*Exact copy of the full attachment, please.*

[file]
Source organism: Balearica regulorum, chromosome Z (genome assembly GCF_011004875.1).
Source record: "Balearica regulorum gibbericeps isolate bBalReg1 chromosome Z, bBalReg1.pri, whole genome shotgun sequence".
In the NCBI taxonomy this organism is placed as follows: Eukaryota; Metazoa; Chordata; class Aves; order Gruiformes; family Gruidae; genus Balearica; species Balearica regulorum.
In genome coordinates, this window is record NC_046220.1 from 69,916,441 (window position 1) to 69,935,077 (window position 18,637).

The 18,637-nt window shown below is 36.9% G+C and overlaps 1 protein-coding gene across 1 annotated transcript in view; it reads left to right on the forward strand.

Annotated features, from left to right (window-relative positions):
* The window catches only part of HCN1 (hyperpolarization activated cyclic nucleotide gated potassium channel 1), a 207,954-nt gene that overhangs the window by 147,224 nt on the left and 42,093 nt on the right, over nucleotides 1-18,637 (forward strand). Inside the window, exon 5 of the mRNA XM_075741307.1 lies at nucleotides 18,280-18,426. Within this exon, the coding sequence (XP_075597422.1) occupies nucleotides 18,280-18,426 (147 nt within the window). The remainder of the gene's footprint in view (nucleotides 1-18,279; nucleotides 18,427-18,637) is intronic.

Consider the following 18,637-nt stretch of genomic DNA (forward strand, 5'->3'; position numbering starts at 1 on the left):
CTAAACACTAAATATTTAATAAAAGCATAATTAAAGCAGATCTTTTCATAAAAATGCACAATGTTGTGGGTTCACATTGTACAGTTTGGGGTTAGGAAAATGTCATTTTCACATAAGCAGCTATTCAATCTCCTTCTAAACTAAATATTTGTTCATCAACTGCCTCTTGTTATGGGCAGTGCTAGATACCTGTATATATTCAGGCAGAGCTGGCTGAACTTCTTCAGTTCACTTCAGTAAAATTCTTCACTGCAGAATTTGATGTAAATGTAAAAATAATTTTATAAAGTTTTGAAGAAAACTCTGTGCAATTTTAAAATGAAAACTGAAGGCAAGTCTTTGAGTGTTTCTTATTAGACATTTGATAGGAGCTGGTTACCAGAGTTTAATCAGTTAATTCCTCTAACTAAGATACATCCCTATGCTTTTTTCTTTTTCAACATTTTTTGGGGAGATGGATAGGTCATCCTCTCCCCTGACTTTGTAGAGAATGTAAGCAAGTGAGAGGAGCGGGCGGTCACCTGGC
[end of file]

Source organism: Balearica regulorum, chromosome Z (genome assembly GCF_011004875.1).
Source record: "Balearica regulorum gibbericeps isolate bBalReg1 chromosome Z, bBalReg1.pri, whole genome shotgun sequence".
In the NCBI taxonomy this organism is placed as follows: Eukaryota; Metazoa; Chordata; class Aves; order Gruiformes; family Gruidae; genus Balearica; species Balearica regulorum.
In genome coordinates, this window is record NC_046220.1 from 69,916,441 (window position 1) to 69,935,077 (window position 18,637).

The 18,637-nt window shown below is 36.9% G+C and overlaps 1 protein-coding gene across 1 annotated transcript in view; it reads left to right on the forward strand.

Annotated features, from left to right (window-relative positions):
* The window catches only part of HCN1 (hyperpolarization activated cyclic nucleotide gated potassium channel 1), a 207,954-nt gene that overhangs the window by 147,224 nt on the left and 42,093 nt on the right, over nucleotides 1-18,637 (forward strand). Inside the window, exon 5 of the mRNA XM_075741307.1 lies at nucleotides 18,280-18,426. Within this exon, the coding sequence (XP_075597422.1) occupies nucleotides 18,280-18,426 (147 nt within the window). The remainder of the gene's footprint in view (nucleotides 1-18,279; nucleotides 18,427-18,637) is intronic.

Consider the following 18,637-nt stretch of genomic DNA (forward strand, 5'->3'; position numbering starts at 1 on the left):
CTAAACACTAAATATTTAATAAAAGCATAATTAAAGCAGATCTTTTCATAAAAATGCACAATGTTGTGGGTTCACATTGTACAGTTTGGGGTTAGGAAAATGTCATTTTCACATAAGCAGCTATTCAATCTCCTTCTAAACTAAATATTTGTTCATCAACTGCCTCTTGTTATGGGCAGTGCTAGATACCTGTATATATTCAGGCAGAGCTGGCTGAACTTCTTCAGTTCACTTCAGTAAAATTCTTCACTGCAGAATTTGATGTAAATGTAAAAATAATTTTATAAAGTTTTGAAGAAAACTCTGTGCAATTTTAAAATGAAAACTGAAGGCAAGTCTTTGAGTGTTTCTTATTAGACATTTGATAGGAGCTGGTTACCAGAGTTTAATCAGTTAATTCCTCTAACTAAGATACATCCCTATGCTTTTTTCTTTTTCAACATTTTTTGGGGAGATGGATAGGTCATCCTCTCCCCTGACTTTGTAGAGAATGTAAGCAAGTGAGAGGAGCGGGCGGTCACCTGGC